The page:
You think you know what to expect but WOW, I wasn't totally prepared for what I saw. There were so many beggars on the streets including a child not even two years old...children thin beyond belief, asking for food from my grocery bag...a frail mom with hungry babies on her back and front...a very malnourished sweet little baby boy at the orphanage that clung like a monkey and held on so tight with his head tucked tight on my neck...people working and walking everywhere...animals everywhere... dirt and rocks everywhere.
I never felt unsafe. The only concerning part was the risk of being bombarded if you offered to give out something....understandably. It broke my heart not to help so many times! Hopefully when William and I go back I'll be able to pass out food or coins more comfortably.
About the people.....
I just loved the people. I'm almost afraid I'll miss them. By culture, everyone is reserved, respectful and kind.
The men I encountered were wonderful. They were protectors and gentlemen-like. I kept getting in trouble for trying to lift and do things without allowing them to help. Tips didn't seem expected either. My favorite: they are all so amazing with the babies and kids. It was the coolest sight to see them snatch up the babies, love on them and be so playful. Side note: It is customary for people to take your baby so you can eat...helllo!....amazing concept!
It seemed to me it's a cultural trait to love and care deeply for the children. I was floored and thrilled by the care given by the Nannies at the care center. I could not be more impressed by the love, attention, discipline and care they receive. This makes it a tiny bit easier to leave Haben until I'm able to go back for my Embassy date and bring him home. I can't say enough about how thankful, appreciative and lucky I am.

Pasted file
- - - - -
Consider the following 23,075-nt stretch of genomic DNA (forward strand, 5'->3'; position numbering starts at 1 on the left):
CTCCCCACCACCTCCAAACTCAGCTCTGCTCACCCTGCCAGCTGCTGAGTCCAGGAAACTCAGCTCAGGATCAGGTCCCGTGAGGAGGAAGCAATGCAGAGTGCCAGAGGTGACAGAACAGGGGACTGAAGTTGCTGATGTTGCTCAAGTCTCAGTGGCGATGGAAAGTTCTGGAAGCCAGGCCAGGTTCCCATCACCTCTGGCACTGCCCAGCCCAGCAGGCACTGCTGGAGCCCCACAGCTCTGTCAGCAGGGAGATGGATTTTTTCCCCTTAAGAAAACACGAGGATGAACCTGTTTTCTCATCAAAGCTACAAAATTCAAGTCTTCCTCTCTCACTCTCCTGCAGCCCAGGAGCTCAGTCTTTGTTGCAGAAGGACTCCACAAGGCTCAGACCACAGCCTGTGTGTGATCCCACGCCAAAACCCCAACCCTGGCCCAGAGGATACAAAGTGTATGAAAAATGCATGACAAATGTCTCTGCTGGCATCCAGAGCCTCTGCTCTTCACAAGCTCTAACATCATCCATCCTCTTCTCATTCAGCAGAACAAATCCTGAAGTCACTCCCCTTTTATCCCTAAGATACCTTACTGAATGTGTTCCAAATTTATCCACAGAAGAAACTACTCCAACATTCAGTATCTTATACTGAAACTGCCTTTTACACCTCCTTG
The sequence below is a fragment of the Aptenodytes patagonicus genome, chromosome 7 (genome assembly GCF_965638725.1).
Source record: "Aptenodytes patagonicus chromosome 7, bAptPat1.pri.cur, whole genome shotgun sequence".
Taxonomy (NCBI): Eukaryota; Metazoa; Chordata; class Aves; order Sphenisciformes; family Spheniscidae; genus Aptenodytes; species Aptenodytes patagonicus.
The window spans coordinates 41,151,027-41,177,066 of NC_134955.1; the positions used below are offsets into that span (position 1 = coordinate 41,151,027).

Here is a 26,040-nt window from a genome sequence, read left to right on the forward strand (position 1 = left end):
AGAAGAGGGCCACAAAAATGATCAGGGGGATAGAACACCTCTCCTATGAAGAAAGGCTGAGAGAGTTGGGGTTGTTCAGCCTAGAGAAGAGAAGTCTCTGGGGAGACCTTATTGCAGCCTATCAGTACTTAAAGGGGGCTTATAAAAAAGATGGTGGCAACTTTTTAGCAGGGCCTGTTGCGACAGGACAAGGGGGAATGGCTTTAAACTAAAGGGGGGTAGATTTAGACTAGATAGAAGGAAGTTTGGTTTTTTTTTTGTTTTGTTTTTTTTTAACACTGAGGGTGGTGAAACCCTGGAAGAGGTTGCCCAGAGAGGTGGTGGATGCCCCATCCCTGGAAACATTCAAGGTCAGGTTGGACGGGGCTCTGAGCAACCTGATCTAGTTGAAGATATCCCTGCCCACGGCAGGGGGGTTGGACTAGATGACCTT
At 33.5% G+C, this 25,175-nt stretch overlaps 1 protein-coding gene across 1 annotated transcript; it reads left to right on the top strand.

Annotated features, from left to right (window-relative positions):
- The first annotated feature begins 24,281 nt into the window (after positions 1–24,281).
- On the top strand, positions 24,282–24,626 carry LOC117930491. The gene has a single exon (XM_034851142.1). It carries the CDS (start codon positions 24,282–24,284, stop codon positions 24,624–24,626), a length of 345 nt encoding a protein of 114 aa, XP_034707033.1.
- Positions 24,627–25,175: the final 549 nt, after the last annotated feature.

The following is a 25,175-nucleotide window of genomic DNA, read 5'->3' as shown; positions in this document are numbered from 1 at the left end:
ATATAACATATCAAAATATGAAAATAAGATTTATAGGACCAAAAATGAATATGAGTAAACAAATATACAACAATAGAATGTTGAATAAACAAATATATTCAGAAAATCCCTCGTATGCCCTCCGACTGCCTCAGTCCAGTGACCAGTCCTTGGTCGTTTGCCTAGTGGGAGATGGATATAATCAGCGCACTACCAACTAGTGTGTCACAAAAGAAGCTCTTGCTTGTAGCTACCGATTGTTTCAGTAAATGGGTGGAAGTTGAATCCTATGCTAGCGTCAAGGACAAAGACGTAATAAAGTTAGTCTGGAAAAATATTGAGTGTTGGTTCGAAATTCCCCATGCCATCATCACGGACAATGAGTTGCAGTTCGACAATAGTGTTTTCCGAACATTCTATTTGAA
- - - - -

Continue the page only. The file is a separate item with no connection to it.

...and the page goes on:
It was an absolute honor to spend time at the care center with the Ethiopian children. They were all so wonderful. They were respectful, loving, fun, appreciative and so poised with self-control. It was truly one of my biggest highlights of life to get to know them and spend time with them. Many are awaiting adoptive families and I know each family will be some of the luckiest parents on earth. I'll never forget their, "Tank you God for my food" said so sincerely before any meal. (I believe they eat breakfast and then just one other meal a day.) "Tank you Mommy," several times for each small gift or treat I shared. (All ladies seem to be called mommies.) Their wonderful hugs, their excitement to see me, the dancing, the hair braiding (lice was worth it! but true apologies to those next to me on the flights home... I guess the shampoo needed more than one treatment!) Oh, and those lovely young ladies are going to be wonderful mommies some day. They were incredible with my sweet Haben especially when he wasn't so sure about his new mommy. Just my luck, 25 or more babies and kids in a care center and my little guy seems to be the only one not loving me....but this mommy is patient.
Ok so what baby is not dreamy? But my babies were so different than these. Given everything from the start, every need reached immediately, every comfort met, food, warmth and love a plenty. How is it that these care center babies seem happier? More content, more independent, more appreciative, more quiet, more settled, overall just easier. OK, I'll stop there. But wow, how can lives and upbringings be so different and effect us all so differently? Please God help me to show my children some of these wonderful gifts in life of contentment and to be appreciate of God's gifts.
Overall, I just can't wait to go back to Ethiopia in 8 weeks (hopefully). Not only to bring Haben home forever but to be there again, in the culture, with the kids and most importantly for William to see what I've seen and feel what I've felt. I know William's probably worried right now about me being changed forever by the experience. Wanting to save another life (given), wanting to do more to make a difference, wanting to change a lifestyle that's so comfortable. It's all such a challenge....a mind boggling chore to change, to reach out, to step out of the box, balance needs and wants, to want to spoil yourself and your children or to fulfill God's call. To hold a homeless child, to look at a starving child in the eyes, to walk next to a desparate mom, how can I not feel different....forgive me William. I cannot stop here.